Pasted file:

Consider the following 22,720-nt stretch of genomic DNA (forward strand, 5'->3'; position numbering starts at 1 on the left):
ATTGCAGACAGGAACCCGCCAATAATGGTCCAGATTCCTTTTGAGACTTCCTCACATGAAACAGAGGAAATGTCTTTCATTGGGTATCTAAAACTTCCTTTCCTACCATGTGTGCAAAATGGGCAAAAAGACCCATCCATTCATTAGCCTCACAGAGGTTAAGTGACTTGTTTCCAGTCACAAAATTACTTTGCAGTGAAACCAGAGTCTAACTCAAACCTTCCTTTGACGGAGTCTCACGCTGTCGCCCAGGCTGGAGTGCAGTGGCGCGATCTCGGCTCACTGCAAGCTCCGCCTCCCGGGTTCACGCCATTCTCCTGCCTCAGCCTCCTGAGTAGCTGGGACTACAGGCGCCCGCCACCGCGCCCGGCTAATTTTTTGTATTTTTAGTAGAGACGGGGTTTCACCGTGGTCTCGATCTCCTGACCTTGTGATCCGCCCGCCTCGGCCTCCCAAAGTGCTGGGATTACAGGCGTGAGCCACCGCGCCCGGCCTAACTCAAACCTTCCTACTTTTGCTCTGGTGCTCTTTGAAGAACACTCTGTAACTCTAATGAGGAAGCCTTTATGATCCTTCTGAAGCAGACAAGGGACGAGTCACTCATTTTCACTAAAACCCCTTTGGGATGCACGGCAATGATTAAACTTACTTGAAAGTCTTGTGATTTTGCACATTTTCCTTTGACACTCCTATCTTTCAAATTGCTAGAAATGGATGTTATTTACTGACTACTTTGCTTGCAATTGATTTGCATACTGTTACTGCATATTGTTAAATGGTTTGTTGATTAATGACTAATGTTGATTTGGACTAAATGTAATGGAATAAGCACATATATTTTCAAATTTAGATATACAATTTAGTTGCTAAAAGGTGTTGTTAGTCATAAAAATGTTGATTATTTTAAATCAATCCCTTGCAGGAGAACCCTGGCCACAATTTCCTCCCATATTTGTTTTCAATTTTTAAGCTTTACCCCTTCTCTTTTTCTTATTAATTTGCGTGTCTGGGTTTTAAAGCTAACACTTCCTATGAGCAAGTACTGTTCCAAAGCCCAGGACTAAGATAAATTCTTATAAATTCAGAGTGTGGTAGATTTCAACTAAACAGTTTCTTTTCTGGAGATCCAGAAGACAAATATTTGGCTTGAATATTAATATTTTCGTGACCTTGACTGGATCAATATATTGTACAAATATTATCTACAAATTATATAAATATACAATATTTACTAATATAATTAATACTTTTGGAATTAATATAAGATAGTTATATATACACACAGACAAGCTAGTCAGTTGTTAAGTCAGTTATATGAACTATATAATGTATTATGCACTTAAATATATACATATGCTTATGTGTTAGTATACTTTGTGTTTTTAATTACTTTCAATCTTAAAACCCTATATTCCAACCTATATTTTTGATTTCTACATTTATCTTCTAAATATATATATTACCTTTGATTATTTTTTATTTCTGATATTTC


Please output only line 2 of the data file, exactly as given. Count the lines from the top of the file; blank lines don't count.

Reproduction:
ATTGCAGACAGGAACCCGCCAATAATGGTCCAGATTCCTTTTGAGACTTCCTCACATGAAACAGAGGAAATGTCTTTCATTGGGTATCTAAAACTTCCTTTCCTACCATGTGTGCAAAATGGGCAAAAAGACCCATCCATTCATTAGCCTCACAGAGGTTAAGTGACTTGTTTCCAGTCACAAAATTACTTTGCAGTGAAACCAGAGTCTAACTCAAACCTTCCTTTGACGGAGTCTCACGCTGTCGCCCAGGCTGGAGTGCAGTGGCGCGATCTCGGCTCACTGCAAGCTCCGCCTCCCGGGTTCACGCCATTCTCCTGCCTCAGCCTCCTGAGTAGCTGGGACTACAGGCGCCCGCCACCGCGCCCGGCTAATTTTTTGTATTTTTAGTAGAGACGGGGTTTCACCGTGGTCTCGATCTCCTGACCTTGTGATCCGCCCGCCTCGGCCTCCCAAAGTGCTGGGATTACAGGCGTGAGCCACCGCGCCCGGCCTAACTCAAACCTTCCTACTTTTGCTCTGGTGCTCTTTGAAGAACACTCTGTAACTCTAATGAGGAAGCCTTTATGATCCTTCTGAAGCAGACAAGGGACGAGTCACTCATTTTCACTAAAACCCCTTTGGGATGCACGGCAATGATTAAACTTACTTGAAAGTCTTGTGATTTTGCACATTTTCCTTTGACACTCCTATCTTTCAAATTGCTAGAAATGGATGTTATTTACTGACTACTTTGCTTGCAATTGATTTGCATACTGTTACTGCATATTGTTAAATGGTTTGTTGATTAATGACTAATGTTGATTTGGACTAAATGTAATGGAATAAGCACATATATTTTCAAATTTAGATATACAATTTAGTTGCTAAAAGGTGTTGTTAGTCATAAAAATGTTGATTATTTTAAATCAATCCCTTGCAGGAGAACCCTGGCCACAATTTCCTCCCATATTTGTTTTCAATTTTTAAGCTTTACCCCTTCTCTTTTTCTTATTAATTTGCGTGTCTGGGTTTTAAAGCTAACACTTCCTATGAGCAAGTACTGTTCCAAAGCCCAGGACTAAGATAAATTCTTATAAATTCAGAGTGTGGTAGATTTCAACTAAACAGTTTCTTTTCTGGAGATCCAGAAGACAAATATTTGGCTTGAATATTAATATTTTCGTGACCTTGACTGGATCAATATATTGTACAAATATTATCTACAAATTATATAAATATACAATATTTACTAATATAATTAATACTTTTGGAATTAATATAAGATAGTTATATATACACACAGACAAGCTAGTCAGTTGTTAAGTCAGTTATATGAACTATATAATGTATTATGCACTTAAATATATACATATGCTTATGTGTTAGTATACTTTGTGTTTTTAATTACTTTCAATCTTAAAACCCTATATTCCAACCTATATTTTTGATTTCTACATTTATCTTCTAAATATATATATTACCTTTGATTATTTTTTATTTCTGATATTTC